Today I successfully checkmated the black king with just a bishop and knight three times in a row against the computer without consulting any tutorials during that time. It's not easy to do but it doesn't really take so long either. For me, what I did was I read about it in several books. (I often find that reading the same material presented in different books really helps me to learn something). After that I tried and failed a bunch. Then I consulted the books and a video again. After that I started trying and failing again. Then I started to notice some particular situations kept cropping up, and I consulted the books again and learned what to do so I could progress to the point where all that is left is like a regular tactic.
There are really some pretty crucial things. The first is just that you will ultimately have to get the opposing King to a corner that's the same color as the bishop.
Pandolfini's workup on this is pretty good because it breaks it into chunks so first he teaches you how to checkmate with the bishop and knight when the king is already trapped in the correct corner. Then he tries to teach you how to drive the king from the wrong corner to the right corner.
So basically when I was trying it, I would set up the white king, knight, and bishop spaced out on the first rank. One thing I did that makes it a bit more complicated but makes sure that you have the technique rather than just some specific moves is to switch up which color bishop you are using. Then the black king is on some random square in the middle of the board.
It's quite tough to learn how to drive the king into a corner but after doing it a bunch that part starts to get worked out. Once you get the enemy king into the corner, you have to force him along the side of the board to the correct corner. This is tough but especially for the first part if you try it a bunch you will see some things keep happening the same every time and it's easy to start building up the sequence that you will need.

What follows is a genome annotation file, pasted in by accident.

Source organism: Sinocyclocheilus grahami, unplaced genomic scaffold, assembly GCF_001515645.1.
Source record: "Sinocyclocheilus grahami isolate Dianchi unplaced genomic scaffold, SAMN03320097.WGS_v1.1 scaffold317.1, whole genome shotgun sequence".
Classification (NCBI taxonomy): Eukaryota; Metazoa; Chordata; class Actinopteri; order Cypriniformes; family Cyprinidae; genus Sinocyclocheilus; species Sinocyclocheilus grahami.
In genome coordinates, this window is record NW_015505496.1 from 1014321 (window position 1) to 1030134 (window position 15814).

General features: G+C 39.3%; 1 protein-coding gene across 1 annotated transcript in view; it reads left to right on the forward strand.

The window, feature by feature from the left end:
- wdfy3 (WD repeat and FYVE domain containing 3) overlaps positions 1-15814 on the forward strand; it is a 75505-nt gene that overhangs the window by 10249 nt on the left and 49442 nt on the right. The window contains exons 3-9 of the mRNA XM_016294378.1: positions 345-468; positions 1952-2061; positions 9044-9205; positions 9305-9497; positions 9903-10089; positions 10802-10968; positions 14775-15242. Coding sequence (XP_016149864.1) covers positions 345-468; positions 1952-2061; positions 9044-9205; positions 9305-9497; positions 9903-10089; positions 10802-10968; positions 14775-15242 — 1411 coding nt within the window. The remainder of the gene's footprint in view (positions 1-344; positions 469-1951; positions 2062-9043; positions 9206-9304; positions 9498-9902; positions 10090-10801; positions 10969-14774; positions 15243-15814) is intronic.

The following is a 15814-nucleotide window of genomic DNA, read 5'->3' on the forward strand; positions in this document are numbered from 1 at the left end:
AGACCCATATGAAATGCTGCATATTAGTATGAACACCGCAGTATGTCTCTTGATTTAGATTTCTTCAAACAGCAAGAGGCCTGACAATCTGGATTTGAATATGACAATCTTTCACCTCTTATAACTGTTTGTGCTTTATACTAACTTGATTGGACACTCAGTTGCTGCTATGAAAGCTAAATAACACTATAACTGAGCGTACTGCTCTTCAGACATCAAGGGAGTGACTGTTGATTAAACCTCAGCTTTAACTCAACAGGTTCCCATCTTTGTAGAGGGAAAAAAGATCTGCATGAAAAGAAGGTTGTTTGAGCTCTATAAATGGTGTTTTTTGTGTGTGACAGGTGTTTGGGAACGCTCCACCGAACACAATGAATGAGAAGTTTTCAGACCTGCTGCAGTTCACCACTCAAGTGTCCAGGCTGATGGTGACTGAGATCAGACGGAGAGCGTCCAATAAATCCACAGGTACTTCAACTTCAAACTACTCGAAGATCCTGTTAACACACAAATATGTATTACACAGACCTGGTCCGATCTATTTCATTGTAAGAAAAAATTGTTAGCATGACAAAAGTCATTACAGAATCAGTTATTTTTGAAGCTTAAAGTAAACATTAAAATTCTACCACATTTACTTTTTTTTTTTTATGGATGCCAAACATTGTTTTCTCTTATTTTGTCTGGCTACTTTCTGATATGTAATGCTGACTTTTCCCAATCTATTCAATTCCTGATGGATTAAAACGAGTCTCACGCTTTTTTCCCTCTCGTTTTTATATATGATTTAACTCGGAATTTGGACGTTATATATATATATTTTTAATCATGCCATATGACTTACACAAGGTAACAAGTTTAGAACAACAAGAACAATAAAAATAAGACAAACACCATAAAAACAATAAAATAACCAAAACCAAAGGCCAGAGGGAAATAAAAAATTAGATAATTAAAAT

Another tough part is that when you get about halfway along the edge of the board, there are some slightly counter-intuitive moves that let the enemy king come off the edge a little bit, but still keep him trapped. These are the ones I had to learn by rote (although I can perform them going either way). Once you've got that down then it's pretty obvious after a few tries how to make the box smaller and eventually give the mate.
Apparently a lot of people question whether this is worth knowing. For example, Silman in his "Complete Endgame Course" skips it because he says it's not useful as these positions are very rare. There's a couple of reasons that I wanted to learn this. Part of me just feels like it's kind of a mark of distinction that it's not an easy thing to learn, and I feel like it sets me apart just a little bit to have learned it. Secondly, I do believe Jesse Kraai's argument, that learning this isn't so much for the fact of using it in a tournament game and being able to score that extra 1/2 point on the quite rare situation it might come up. The point is it helps you learn to use the pieces together in a simple setting, and that's something that translates to other situations for sure.
On the other hand, I don't feel that I have mastered it. In that I feel I kind of have it memorized right now, but that I could lose it. One possibility for me would be to continue practicing it until it becomes sort of second nature to be able to do it right.
This probably won't translate into an apparent strength gain but I am happy to have accomplished it anyway.